Are you considering buying an Internet business?
You’re not alone! According to Nasdaq, it’s estimated that 95% of purchases will be through eCommerce by 2040. That means individual investors are seriously looking at internet businesses to jump into the eCommerce boom.
Like all investments, purchasing a website carries certain risks. Not all deals are as good as they may seem. It’s unwise to jump into the eCommerce market without performing due diligence. The following contains detailed steps you should take to maximize your investment and protect yourself from lawsuits.
1. It’s practical to use a broker to meet sellers, but don’t use their forms!
Using an internet business broker is a great way to find motivated sellers and potential opportunities when buying an Internet business. Some of these brokers will even offer in-house legal forms to help you during the purchase of a website.
Buyer beware! Because most of these business contracts are not written by lawyers, and even worse, they are not written with your best interests in mind. There is no way to ensure you are adequately protected when you use broker-provided forms — unless you have an experienced business and technology attorney review the contracts for you.
2. Don’t makes the same mistakes as Microsoft and Alibaba investors
Even tech giants make mistakes. When Microsoft purchased LinkedIn, they purchased an online business with a disastrous financial model. Ultimately, they paid 7x Linkedin’s annual revenues (not profits!) to close the deal. While they may have had a legitimate interest in Linkedin’s data and platform, their valuation did not make good business sense and they took a huge loss on the purchase. Microsoft may have had the funds to bail out an unprofitable venture, but as a solopreneur you probably won’t have as much financial wiggle-room.
Another huge eCommerce investment blunder was the Alibaba.com initial public offering. While the company’s founder, the Chinese government, and Wall Street underwriters benefited from the IPO, unsuspecting investors set themselves up for failure.
Because the Chinese government restricts foreign ownership in technology companies, investors were only able to purchase equity in an offshore shell corporation that exists only on paper. The problem with this is that Alibaba is under no obligation to actually disclose or transfer profits to the shell corporation. Even worse, the shareholder contracts are only enforceable as long as the Chinese government agrees that they are. Basically, shareholders have no way of ensuring that they ever see any profits; they spent $93/share on a virtually worthless piece of paper.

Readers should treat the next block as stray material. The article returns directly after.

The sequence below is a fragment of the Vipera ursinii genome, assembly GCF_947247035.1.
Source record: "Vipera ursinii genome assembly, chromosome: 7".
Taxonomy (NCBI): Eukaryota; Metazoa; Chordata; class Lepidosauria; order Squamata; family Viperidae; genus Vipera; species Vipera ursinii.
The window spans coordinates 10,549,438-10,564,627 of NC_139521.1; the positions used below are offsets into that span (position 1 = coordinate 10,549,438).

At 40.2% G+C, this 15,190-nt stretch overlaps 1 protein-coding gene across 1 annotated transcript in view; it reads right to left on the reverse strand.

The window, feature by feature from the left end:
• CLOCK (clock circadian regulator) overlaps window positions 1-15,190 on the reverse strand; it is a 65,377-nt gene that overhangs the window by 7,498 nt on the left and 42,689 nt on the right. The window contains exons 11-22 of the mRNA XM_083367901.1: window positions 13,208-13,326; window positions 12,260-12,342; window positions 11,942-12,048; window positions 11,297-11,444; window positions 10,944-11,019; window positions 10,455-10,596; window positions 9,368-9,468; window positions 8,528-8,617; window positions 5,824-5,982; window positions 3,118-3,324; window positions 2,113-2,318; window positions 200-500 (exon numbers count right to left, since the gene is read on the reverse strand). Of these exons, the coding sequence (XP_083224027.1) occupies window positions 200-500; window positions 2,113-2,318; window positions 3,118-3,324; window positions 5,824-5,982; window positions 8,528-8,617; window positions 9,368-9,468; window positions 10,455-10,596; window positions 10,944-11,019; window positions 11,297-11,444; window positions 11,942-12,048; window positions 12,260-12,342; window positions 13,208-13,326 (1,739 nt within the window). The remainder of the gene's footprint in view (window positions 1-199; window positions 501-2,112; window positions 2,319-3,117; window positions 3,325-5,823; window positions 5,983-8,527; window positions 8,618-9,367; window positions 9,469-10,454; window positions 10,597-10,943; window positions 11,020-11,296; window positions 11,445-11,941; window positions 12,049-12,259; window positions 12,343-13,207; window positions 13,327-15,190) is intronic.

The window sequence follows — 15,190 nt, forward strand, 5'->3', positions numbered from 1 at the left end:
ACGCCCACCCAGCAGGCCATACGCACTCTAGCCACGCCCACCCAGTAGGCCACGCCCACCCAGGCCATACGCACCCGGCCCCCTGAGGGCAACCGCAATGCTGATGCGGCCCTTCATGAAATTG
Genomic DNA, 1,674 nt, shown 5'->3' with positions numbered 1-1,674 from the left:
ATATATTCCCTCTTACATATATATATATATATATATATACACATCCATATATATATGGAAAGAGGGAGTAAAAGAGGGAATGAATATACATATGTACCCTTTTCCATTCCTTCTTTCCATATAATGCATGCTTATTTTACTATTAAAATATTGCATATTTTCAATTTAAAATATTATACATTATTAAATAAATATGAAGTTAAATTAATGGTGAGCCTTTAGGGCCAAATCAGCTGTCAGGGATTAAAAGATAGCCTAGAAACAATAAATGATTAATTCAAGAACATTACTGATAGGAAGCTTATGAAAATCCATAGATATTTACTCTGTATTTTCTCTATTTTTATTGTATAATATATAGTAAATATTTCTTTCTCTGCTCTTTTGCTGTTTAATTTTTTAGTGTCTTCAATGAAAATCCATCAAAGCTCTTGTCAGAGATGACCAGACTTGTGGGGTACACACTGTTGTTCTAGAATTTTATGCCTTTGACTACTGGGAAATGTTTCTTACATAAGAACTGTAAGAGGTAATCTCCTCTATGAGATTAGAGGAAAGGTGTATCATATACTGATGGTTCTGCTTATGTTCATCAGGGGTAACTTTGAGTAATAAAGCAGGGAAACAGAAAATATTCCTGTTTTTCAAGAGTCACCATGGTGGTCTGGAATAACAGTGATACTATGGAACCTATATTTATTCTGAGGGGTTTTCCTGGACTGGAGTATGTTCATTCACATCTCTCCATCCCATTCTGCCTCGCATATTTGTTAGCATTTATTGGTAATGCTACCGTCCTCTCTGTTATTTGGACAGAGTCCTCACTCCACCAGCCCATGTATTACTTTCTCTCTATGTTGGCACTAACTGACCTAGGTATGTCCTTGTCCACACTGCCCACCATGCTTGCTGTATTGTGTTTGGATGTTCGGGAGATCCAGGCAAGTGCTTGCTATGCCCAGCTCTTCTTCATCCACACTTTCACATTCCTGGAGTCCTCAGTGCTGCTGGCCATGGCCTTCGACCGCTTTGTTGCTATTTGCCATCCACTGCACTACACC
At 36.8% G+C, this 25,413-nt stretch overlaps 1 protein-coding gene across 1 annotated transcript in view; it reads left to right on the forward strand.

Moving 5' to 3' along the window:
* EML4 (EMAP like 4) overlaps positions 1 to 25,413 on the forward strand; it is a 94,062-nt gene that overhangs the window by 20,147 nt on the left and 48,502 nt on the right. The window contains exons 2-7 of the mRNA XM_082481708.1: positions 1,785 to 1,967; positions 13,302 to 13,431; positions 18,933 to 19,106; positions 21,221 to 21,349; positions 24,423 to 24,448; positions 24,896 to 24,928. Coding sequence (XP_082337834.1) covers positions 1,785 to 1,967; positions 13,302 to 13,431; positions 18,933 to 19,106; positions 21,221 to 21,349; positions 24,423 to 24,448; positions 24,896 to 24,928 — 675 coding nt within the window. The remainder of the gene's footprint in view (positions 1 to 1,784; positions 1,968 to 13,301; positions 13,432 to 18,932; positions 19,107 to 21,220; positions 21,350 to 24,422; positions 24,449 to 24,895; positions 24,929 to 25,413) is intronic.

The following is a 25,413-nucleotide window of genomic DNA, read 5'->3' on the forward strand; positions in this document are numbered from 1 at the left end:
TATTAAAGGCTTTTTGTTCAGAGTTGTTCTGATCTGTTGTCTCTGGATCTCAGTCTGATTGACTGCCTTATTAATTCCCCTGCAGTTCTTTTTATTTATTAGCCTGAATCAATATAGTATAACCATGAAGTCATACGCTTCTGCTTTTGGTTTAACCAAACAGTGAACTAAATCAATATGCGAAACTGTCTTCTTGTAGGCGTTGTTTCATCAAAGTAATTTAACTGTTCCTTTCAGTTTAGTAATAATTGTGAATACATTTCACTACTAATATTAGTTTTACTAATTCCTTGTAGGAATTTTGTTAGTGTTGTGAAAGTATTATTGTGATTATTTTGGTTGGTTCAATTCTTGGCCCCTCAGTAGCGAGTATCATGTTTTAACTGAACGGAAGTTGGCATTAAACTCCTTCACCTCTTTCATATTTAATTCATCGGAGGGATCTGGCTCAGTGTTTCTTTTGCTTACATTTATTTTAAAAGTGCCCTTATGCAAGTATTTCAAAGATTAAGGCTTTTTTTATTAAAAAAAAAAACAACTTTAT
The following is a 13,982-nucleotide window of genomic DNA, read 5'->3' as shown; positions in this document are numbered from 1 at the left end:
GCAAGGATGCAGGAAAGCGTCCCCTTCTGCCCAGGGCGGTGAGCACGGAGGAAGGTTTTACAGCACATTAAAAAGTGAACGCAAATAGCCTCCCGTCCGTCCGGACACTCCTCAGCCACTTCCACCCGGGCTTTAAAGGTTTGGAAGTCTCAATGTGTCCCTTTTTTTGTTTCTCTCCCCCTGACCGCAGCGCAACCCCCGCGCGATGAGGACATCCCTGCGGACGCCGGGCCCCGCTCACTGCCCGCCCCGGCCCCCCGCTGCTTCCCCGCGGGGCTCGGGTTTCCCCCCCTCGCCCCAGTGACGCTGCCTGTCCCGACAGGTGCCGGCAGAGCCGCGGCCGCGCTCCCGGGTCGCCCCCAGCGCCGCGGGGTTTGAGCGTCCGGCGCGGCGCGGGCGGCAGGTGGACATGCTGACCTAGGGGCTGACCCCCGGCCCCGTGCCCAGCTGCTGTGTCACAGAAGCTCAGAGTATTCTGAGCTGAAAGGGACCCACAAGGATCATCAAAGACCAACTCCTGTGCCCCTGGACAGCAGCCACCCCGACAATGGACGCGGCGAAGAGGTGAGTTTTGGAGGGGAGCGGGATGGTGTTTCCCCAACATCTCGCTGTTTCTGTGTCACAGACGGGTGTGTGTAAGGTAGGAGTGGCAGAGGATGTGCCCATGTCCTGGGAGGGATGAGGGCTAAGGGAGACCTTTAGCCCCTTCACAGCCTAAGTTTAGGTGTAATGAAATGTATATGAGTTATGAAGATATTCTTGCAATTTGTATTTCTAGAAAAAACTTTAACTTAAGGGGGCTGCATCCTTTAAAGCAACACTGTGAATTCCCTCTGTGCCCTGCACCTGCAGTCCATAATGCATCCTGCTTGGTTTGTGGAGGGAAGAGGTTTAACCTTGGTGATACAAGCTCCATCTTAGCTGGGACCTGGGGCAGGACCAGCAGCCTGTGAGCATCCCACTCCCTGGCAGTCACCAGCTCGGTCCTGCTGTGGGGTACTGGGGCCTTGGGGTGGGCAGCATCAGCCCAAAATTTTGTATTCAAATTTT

As discussed below, it’s on you as a potential buyer to perform your due diligence before signing any contracts.
3. Perform a legal diagnostic on the website before purchasing
An experienced Internet attorney can help you perform a legal diagnostic of any website you’re considering purchasing to identify legal risks that may exist on a seller’s website. You don’t want to take ownership of a website only to find out the previous owner infringed on another’s intellectual property. You are looking for an investment when buying an online business, not a lawsuit!
4. Prepare a non-binding letter of intent before entering any contracts
When you first start negotiations with a website seller, you will want to protect yourself legally before you ever enter a legally enforceable contract. With a well-written non-binding letter of intent, you can maintain your ability to walk away if you discover any information that makes the potential deal unattractive.
5. Ensure your legal documents address dispute resolution
Sometimes deals go sour. The best way to protect yourself is to outline what you will do if a dispute occurs long before the dispute arises. Internet Business Attorney Mike Young suggests including alternative dispute provisions like mediation and arbitration that will help you work out the dispute without the need to go to court (saving you time and money). However, you will want to create an exception for intellectual property infringement and non-compete disputes so you can head straight to court if either of these issues arise.
6. Know what you’re actually purchasing
Last, but not least, make sure you know what you’re purchasing. Make sure you will have ownership over all intellectual property and ensure the previous owner legally owned all images and content. The last thing you want to find out is that the website you’ve purchased has stolen content or that the seller retains ownership over the content they created.
Do You Need Help Buying An Internet Business?
If you’d like legal help buying an Internet business, schedule a phone consultation with Attorney Mike Young today.